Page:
Leaving the land of the walking dead

boyzombie

I used to work for an organisation that one of my dear friends referred to as the ‘land of the walking dead’. No one looked happy. No one. People wandered the corridors looking lost, in their grey corporate suits, shuffling papers for 8 – 10 hours a day. They sat in their cramped little cubicles, at their grey desks barely speaking to each other, heads down, bum up, endlessly typing up yet another corporate policy. I’m sure you could see their spirits slowly being sucked out through their ears and up into the air conditioning. Even the staff room which was located at the bottom of the building was referred to as ‘the dungeon’.

It was hard to imagine anything better when you were surrounded by this level of living death. I have often wondered, if I hadn’t had some amazing friends on the outside, how would I have escaped? I’m not sure I would have realised what kind of culture I was working in every day if not for them.

Realising that you are born to fly, not endlessly walk the corporate corridors, is the first step. Working out your dream and purpose is the next. Once you realise that you have a dream to manifest, the next steps are all about being brave and vulnerable.

Most people go back to being grey. It’s safe and they may not like it, but it’s predictable and they know this way of life well. No surprises. No putting yourself out there and above all no risk of failure! They may be part of the living dead, but there’s a level of certainty about it – and its true that we need a level of certainty in our lives. But not everything in our life should be certain. If we don’t have uncertainty as well, we wither and fade. Never being vulnerable or failing or making mistakes doesn’t protect us in the end, it makes us empty and will finally kill us, or at least kill our spirit.

For a very few, finding our passion and realising our dream becomes such a driving force in our life that we are willing to risk it all. (A bit similar to how we feel when we fall in love or lust!) We are prepared to do almost anything. We are prepared to put ourselves out there. To become vulnerable. To fall over and pick ourselves up again as many times as we have to. To make mistakes. Lots and lots of mistakes. Nothing will stop us realising our dreams and living a life of purpose!

But what if you are in the ‘certainty’ community and you would really like to escape the walking dead? You just don’t know how and it all seems too big and hard and so overwhelming!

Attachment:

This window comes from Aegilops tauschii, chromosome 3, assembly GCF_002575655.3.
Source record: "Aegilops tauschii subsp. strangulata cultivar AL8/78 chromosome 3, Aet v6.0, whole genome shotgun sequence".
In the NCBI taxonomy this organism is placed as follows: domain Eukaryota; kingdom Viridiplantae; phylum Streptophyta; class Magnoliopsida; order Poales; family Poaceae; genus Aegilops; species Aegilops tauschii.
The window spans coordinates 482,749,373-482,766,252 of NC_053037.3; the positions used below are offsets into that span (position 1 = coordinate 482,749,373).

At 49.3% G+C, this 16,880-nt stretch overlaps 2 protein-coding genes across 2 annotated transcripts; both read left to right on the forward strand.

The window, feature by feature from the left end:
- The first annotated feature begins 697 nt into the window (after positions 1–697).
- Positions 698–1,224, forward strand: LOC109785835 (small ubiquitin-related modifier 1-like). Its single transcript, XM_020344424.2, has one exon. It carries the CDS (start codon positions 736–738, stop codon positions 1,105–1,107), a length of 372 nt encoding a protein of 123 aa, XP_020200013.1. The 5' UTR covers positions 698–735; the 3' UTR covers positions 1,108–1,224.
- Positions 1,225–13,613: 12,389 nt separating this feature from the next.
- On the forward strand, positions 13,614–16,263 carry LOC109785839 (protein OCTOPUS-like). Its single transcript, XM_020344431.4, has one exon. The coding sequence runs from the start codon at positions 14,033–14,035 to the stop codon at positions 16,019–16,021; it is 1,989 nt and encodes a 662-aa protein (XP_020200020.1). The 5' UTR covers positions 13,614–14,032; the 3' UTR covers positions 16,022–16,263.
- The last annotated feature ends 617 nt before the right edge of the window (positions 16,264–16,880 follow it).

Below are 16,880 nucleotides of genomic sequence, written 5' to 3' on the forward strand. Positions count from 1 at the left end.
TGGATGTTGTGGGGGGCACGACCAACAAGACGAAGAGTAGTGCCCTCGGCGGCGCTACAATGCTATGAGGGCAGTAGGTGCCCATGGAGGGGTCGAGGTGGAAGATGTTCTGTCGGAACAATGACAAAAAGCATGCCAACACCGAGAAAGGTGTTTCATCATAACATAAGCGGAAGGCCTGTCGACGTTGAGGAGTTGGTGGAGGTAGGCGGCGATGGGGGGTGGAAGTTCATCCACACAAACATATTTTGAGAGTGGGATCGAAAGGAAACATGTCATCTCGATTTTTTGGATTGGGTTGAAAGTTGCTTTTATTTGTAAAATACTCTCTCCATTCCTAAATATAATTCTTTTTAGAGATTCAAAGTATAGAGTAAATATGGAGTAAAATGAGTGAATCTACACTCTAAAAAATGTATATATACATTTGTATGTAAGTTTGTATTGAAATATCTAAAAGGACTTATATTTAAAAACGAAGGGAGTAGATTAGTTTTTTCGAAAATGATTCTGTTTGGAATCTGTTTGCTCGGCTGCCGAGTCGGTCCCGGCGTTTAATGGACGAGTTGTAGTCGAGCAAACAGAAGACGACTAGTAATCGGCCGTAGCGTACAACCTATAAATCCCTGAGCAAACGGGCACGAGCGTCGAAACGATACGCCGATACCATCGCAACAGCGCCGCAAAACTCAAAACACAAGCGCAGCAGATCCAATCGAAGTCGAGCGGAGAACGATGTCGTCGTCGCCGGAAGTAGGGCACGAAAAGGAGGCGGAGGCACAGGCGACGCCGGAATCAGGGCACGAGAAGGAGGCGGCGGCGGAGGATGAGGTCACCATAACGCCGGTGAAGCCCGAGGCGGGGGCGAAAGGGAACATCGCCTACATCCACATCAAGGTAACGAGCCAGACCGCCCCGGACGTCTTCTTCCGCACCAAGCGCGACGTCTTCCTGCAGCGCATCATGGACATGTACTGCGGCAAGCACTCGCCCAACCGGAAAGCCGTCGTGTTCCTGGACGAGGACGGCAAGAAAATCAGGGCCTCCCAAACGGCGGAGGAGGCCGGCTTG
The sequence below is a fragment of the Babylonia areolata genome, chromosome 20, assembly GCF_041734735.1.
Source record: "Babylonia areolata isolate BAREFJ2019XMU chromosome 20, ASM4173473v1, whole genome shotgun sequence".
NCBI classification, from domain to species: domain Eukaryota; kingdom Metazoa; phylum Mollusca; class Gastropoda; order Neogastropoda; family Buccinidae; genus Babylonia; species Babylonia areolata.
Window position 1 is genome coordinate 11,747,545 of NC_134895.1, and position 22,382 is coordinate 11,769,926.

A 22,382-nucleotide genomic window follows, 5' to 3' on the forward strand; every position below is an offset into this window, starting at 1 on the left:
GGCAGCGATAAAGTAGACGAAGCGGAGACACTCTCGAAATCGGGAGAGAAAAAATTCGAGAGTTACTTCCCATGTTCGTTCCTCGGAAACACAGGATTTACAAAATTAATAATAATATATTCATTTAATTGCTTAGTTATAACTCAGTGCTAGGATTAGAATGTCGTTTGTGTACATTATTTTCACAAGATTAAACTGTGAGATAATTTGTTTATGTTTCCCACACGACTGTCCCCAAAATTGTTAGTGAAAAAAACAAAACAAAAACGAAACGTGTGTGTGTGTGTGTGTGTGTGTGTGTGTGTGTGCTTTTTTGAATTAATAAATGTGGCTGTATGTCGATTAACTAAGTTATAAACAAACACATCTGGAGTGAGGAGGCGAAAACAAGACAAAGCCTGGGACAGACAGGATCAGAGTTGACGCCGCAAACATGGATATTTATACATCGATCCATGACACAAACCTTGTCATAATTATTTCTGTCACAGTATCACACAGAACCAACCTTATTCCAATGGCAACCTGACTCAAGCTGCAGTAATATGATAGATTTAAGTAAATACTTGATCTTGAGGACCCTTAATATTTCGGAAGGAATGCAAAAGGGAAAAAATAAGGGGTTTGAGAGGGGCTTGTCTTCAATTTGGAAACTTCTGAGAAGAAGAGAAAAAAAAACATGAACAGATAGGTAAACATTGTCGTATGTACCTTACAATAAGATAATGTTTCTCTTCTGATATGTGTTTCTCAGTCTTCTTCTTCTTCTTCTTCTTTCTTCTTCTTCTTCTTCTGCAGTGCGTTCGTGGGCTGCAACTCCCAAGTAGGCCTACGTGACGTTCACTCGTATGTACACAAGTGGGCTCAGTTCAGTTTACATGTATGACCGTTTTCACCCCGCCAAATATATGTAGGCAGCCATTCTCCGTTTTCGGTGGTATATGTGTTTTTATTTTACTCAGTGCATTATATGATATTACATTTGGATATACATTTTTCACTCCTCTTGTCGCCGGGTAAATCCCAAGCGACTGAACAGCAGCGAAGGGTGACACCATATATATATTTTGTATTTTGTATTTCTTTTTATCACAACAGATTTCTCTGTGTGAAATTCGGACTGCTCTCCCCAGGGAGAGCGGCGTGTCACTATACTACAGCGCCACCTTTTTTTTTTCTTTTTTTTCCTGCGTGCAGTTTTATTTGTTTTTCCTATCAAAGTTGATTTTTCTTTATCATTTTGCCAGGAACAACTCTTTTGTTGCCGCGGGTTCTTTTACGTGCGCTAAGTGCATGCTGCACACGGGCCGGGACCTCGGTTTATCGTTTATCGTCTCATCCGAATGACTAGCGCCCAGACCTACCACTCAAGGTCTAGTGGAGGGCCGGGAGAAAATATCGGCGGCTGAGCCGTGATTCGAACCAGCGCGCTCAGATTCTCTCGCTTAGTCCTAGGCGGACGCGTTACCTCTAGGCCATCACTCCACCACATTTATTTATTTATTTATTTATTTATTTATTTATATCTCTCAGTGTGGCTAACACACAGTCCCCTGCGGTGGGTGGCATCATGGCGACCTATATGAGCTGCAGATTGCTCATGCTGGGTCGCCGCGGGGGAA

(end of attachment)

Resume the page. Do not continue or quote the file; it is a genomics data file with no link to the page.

Why not trial it for 30 days?

Here’s the thing: You can change anything. Add anything. Delete anything from your life. Change any behaviour you like in just 30 days. This concept was first thought up by Steve Pavlina, who is an awesome blogger on personal development. His idea was based on the 30 day trial, which most of us would be familiar with when buying software products or anything off the shopping channels. Do steak knives for a 30 day trial sound familiar?

Recent research tells us if you introduce small sustainable changes into your life, they have a much better success rate and are much more likely to stick.

So the process is pretty straight forward.

If you are a little anxious about change you can start with something fairly simple and small. In an earlier blog I spoke about taking on a planking challenge for 30 days and achieving five minutes by the end of the challenge. Another one of my recent 30 day trials was all about adding more raw food to my diet. I really wanted to eat better and after lots of reading up on the benefits of eating fresh raw food, I decided to give it a go.

The trick is that instead of thinking that you will change this for the rest of your life, which seems paramount to climbing Mount Everest, you just think, I’m just doing this for 30 days. If you don’t like it you can stop after 30 days, or you can add another 30 days.

So for me, I decided to make it even simpler. Every day, for the next 30 days, I would make one of my meals 51% raw. You may want to add a juice, walk in the mornings for 20 minutes, mediate, write a gratitude list every morning,  stop drinking coffee, write a hundred words, learn a new word in another language, write a love letter to your partner every day, drink water, do a headstand, stop smoking, make your lunch for work, go to the gym, read a chapter of a book, hula hoop for 10 minutes every afternoon, read the newspaper, get up half an hour earlier every day, cook a new dish…the list goes on.

I’m up to eating two meals a day that are 51% raw, and I add a fresh vegetable juice every two days. Every time I add something, I tell myself, “It’s just for 30 days”, but I find that the 30 days is usually just long enough for the new behaviour to become routine.

Practice with something small. You may like to do a few trials. Remember you can add as well as delete. Add something positive to your life! Don’t just stop something. Test the water!

Over the past year I have changed quite a few things in my life with a 30 day trial. Every now and then I get to the end of the trial and think, well that was a great experience, but I don’t want to keep going with this.

As Matt Cutts said in his TED Talk: “Thirty days will pass whether you like it or not, so why don’t you try something new. Think of something you have always wanted to do and give it a shot!”

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